Economic Crisis that lead to Brexit

Boom and bust economic cycles involve:

  • Rapid economic growth and inflation (a boom), followed by:
  • A period of economic contraction / recession (falling GDP, rising unemployment)

Causes of Boom and Bust Cycles

1. Loose Monetary Policy

If monetary policy is too loose, it means real interest rates are too low given the state of the economy, e.g. UK economy in late 1980s followed by the US repealing the Glass-Steagal in 1999. This will cause excessive growth in the money supply for big banks and economic growth to be above the long run trend rate. For example, in the post war period, the UK has had a long run trend rate of around 2.5%. This means that typically, productive capacity (AS) increases by about 2.5% a year. If monetary policy is too loose (interest rates too low), Aggregate Demand will increase much faster then the rate of productive capacity and economic growth will be too high. However, if economic growth is substantially above the long run trend rate, we will tend to see:

  • Rising inflation. Demand grows faster than supply, therefore firms put up prices.
  • Wage inflation. Due to high demand for labour, there will be labour shortages leading to wage inflation.

Then come the Chinese Industrialisation. The west supply most of what China needs technologically and most, if not all of big machines to mass produce with cheap labors using its own raw materials and from the third world, leading to the West middle class loosing their jobs.


2. Loose Fiscal Policy

Excessive economic growth could be caused by a loosening of fiscal policy, at an inappropriate time. For example, if economic growth is already 2.5%, a cut in income tax would cause higher consumer spending leading to an economic boom. A loosening of fiscal policy would also cause a rise in government borrowing. This could be inflationary if financed by an accommodation of monetary policy (allowing money supply to rise). Also, to increase government borrowing in a boom, means the government will have less resources to pursue expansionary fiscal policy, when the economy contracts.

3. Boom and Bust in Asset Prices

A rise in assets such as house prices would cause increased household wealth, and also encourage bank lending. With rising house prices we tend to see a growth in equity withdrawal, lower saving ratio and an increase in bank lending. This would cause higher consumer spending and a rise in economic growth. Even if headline inflation stayed low. This decline in the savings ratio could create an unstable economy. At the first sign of an economic downturn, consumers and banks would seek to reduce their debts (deleveraging) to improve their financial position. This process of deleveraging (reducing debts) can lead to a rapid fall in economic growth.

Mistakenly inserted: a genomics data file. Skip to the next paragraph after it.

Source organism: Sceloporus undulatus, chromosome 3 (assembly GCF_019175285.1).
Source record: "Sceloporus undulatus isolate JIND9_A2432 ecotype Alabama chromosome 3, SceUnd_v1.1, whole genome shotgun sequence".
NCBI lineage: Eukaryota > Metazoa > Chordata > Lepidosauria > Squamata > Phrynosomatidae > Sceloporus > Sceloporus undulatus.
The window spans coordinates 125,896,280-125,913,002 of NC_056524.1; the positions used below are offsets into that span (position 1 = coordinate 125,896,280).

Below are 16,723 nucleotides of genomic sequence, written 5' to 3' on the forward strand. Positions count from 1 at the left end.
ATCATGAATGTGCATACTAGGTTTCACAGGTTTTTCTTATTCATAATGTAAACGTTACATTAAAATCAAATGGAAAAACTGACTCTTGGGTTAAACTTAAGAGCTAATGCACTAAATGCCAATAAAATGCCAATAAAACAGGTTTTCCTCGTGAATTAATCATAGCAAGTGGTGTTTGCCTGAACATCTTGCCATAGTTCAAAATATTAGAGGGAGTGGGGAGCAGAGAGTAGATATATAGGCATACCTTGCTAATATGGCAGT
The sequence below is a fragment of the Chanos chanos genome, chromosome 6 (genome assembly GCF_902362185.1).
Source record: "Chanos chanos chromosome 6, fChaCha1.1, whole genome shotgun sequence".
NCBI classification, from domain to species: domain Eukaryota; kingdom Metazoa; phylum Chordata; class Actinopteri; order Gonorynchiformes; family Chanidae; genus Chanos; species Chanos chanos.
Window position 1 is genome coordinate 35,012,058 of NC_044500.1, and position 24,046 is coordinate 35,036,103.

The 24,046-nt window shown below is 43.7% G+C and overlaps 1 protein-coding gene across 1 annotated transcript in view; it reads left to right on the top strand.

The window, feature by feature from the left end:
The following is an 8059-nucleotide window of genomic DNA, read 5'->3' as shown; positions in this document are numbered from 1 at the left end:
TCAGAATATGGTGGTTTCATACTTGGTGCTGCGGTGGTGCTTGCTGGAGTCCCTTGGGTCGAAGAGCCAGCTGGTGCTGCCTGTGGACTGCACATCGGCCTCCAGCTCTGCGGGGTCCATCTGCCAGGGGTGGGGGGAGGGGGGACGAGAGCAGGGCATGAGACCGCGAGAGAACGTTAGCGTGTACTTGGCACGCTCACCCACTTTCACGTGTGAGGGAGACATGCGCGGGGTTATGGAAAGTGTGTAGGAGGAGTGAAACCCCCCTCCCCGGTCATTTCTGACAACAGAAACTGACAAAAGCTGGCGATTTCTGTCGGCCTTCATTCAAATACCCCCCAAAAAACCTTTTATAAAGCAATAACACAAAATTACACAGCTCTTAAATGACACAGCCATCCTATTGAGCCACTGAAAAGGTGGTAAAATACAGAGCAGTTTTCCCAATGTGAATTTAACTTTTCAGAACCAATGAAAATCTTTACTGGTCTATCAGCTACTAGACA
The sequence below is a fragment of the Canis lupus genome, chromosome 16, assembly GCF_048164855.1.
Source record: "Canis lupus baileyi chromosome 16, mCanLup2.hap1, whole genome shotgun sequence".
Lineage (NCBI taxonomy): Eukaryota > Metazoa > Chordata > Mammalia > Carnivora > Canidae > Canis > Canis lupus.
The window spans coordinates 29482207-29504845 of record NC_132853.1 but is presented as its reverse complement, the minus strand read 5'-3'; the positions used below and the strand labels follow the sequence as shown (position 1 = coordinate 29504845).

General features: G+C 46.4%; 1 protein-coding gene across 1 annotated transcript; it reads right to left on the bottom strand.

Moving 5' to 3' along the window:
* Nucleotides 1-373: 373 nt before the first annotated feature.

Similar to house prices, a boom and bust in share prices could transfer to the wider economy. For example, a stock market crash could trigger a collapse in confidence and lower spending. See: Impact of stock market on economy

4. Bank Lending.

The 2008 recession was not a classic boom and bust. In the lead up to 2008, headline inflation was close to the government’s target of 2.5% (apart from some cost-push inflation). However, there had been a rapid expansion in bank lending, which was often based on the ability to borrow from other banks, e.g. credit default swaps. Therefore, there was a reliance on money markets to finance longer term lending. This boom in bank lending helped sustain economic growth, but, when there was a credit crunch, bank lending fell rapidly leading to lower economic growth.

5. Supply Side Shock.

A serious supply side shock can cause a recession, e.g. rising oil prices cause Aggregate Supply (AS) to shift to the left. This could cause a recession. However, this wouldn’t really be classed as a boom and bust. Though you could argue that a boom period is when raw materials are in plentiful supply, but when they run out then we have the adverse impact of that. The problem is that raw materials should run out gradually, leading to a gradual increase in prices, which markets should respond to. Boom and bust cycles tend to be triggered by shorter term factors.


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